Mr. President, I'm here to bring you up to speed on a program we've been running out of Cheyenne Mountain for the past seven years. President Henry Hayes:
I've already had my top secret briefing. Maynard:
Yes, Mr. President. But not this.
You know the trope. In order to emphasize just how ridiculously important something is, it is classified as "Above Top Secret." Maybe it has a special name, maybe it doesn't, but the point is that people who thought they were privvy to every secret are...not.
See also Classified Information
, Up to Eleven
, and Serial Escalation
. If an entire organization is classified such, you're likely looking at an instance of No Such Agency
Not to be confused with Above Top Secret
, which is a website about conspiracy theories.
open/close all folders
- The Headhunt establishes the Federation Starfleet as using a two-layer clearance system inspired by real life systems. Before briefing her security chief on a break-in at Facility 4028 Eleya double-checks his security clearances. Dul'krah is cleared to see any data classified up to sigma-9, and can view data classified up to chi-4 if he's cleared for the code word. The relevant file is classified lambda-5 under the code word ICARIAN BRIGHT GEPPETTO.
- In The Laundry Series, the Laundry is classified under a portion of the British Official Secrets Act that is itself classified.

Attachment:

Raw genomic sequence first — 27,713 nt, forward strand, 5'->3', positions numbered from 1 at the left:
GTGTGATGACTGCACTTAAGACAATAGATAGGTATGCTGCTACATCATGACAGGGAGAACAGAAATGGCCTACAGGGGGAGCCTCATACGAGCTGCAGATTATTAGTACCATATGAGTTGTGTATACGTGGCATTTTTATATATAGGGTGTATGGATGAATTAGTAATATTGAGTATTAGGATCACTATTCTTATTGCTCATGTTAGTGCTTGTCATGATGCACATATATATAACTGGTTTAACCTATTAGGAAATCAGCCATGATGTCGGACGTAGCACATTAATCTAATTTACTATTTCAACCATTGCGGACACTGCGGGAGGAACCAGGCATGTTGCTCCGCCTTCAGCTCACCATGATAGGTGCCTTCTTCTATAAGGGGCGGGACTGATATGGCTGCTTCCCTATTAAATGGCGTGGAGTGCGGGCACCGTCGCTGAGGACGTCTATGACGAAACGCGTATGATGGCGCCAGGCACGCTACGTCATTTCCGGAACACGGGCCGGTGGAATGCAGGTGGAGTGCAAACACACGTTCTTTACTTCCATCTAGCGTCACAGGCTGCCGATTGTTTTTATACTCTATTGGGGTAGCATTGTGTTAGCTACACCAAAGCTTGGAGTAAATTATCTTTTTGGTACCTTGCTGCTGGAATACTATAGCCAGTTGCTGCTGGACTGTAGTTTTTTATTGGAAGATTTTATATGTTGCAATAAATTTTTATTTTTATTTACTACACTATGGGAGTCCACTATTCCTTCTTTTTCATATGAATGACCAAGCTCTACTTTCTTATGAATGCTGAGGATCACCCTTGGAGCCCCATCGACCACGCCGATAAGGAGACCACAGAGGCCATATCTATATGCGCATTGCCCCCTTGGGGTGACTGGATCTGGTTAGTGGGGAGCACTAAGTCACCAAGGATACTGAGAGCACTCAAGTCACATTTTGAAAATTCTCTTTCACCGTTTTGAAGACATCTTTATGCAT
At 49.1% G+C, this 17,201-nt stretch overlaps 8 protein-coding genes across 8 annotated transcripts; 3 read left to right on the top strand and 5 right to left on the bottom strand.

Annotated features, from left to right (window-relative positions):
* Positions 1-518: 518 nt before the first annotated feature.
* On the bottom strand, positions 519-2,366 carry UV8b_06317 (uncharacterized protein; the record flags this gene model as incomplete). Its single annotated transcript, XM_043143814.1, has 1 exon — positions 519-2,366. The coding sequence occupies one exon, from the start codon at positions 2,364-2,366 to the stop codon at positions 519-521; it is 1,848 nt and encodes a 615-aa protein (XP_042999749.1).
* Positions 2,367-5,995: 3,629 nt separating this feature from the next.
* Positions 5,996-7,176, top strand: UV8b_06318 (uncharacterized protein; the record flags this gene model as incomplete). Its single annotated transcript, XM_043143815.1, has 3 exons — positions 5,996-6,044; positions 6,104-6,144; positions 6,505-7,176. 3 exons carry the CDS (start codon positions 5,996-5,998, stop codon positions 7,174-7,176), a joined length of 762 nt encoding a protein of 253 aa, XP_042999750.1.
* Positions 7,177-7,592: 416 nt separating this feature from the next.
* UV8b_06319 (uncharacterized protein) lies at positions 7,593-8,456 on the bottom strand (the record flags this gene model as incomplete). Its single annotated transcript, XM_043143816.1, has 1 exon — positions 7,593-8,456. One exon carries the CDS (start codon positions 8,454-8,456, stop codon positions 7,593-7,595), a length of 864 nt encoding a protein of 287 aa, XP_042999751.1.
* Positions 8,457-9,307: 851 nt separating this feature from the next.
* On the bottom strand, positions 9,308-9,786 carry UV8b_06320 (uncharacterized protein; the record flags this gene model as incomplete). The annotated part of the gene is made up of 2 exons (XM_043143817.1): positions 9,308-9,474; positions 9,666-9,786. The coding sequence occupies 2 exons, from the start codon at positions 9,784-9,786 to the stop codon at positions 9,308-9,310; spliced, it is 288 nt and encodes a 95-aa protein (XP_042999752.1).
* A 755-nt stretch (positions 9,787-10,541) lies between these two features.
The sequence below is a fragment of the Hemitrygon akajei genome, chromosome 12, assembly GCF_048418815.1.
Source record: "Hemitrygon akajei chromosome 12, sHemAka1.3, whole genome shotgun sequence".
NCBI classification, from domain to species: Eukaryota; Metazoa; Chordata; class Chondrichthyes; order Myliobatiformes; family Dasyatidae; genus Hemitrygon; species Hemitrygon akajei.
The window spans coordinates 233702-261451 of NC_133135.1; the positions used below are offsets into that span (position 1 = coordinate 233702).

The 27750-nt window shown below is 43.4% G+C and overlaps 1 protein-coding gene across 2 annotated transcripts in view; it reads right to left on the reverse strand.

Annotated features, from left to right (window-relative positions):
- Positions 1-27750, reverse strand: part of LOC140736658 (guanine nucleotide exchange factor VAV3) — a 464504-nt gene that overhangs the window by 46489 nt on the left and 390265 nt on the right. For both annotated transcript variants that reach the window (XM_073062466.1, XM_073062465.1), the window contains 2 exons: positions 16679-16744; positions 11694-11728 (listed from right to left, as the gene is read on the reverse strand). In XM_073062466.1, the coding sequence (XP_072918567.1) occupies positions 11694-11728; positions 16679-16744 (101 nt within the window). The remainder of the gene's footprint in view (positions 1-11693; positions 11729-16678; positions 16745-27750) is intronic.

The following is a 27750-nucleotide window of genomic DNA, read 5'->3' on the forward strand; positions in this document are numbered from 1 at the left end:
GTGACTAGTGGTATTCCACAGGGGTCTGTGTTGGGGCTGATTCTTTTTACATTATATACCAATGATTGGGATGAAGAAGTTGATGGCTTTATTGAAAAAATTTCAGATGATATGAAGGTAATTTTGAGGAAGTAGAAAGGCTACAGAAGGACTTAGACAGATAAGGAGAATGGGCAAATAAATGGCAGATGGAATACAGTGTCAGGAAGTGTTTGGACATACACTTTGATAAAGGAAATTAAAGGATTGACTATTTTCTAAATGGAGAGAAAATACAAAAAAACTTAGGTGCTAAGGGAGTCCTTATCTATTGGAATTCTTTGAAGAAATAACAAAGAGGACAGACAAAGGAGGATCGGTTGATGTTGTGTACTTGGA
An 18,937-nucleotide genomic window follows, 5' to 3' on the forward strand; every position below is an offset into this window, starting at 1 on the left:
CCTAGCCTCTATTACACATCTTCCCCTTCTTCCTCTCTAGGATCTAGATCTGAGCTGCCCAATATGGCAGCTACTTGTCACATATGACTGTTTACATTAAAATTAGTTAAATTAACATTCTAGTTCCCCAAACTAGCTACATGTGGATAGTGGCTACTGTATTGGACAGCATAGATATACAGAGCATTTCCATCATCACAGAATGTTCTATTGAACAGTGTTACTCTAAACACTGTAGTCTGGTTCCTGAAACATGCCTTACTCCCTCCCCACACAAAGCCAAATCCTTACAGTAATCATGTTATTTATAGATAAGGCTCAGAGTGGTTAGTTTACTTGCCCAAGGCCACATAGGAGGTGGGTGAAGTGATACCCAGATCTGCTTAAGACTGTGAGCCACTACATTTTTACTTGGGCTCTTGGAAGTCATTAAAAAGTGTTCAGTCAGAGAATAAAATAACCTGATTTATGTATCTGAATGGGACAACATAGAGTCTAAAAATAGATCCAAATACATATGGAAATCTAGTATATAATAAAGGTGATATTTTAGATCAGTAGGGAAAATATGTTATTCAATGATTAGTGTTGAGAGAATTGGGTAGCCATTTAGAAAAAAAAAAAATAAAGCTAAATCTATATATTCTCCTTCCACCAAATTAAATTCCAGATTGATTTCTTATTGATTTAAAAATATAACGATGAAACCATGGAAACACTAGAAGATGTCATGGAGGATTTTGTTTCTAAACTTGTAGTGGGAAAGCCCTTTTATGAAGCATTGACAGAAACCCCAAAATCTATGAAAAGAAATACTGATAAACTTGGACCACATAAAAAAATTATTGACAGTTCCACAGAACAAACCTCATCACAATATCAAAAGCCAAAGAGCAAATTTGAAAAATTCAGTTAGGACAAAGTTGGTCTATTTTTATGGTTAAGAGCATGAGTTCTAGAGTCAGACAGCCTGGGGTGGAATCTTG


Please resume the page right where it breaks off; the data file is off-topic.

- There is a collection of Australian espionage stories called For Australian Eyes Only; which is supposedly a real security classification designating intelligence that is not to be shared with allied foreign intelligence services.
- The Enemy by Desmond Bagley. The protagonist Malcolm Jaggard works for a British intelligence organisation that deals with industrial espionage. He dates the daughter of a wealthy entrepreneur, and on a whim runs his name through the computer. To his surprise all details are classified above his level. He goes and fills out the forms to access the information, only to find it's classified at an even higher level and he's hauled up before his boss to explain why he made the inquiry in the first place. The entrepreneur turns out to be a Soviet scientist who defected to Britain years before.
Live Action TV
- The Stargate Program in the Stargate Verse.
- In a variant, it's only above top secret for the United States—China insists they are not going to make any effort to help America maintain The Masquerade, and Russia and other countries are only placated by giving them stakes in the Atlantis mission and similar expeditions.
- The trope is discussed directly a few times in Stargate SG-1.
- In "Touchstone" Col. Maybourne tells SG-1 they're not cleared for some information, they point out they have the highest possible security clearance, and Maybourne says that that's only true within the military and Area 51 is a civilian operation.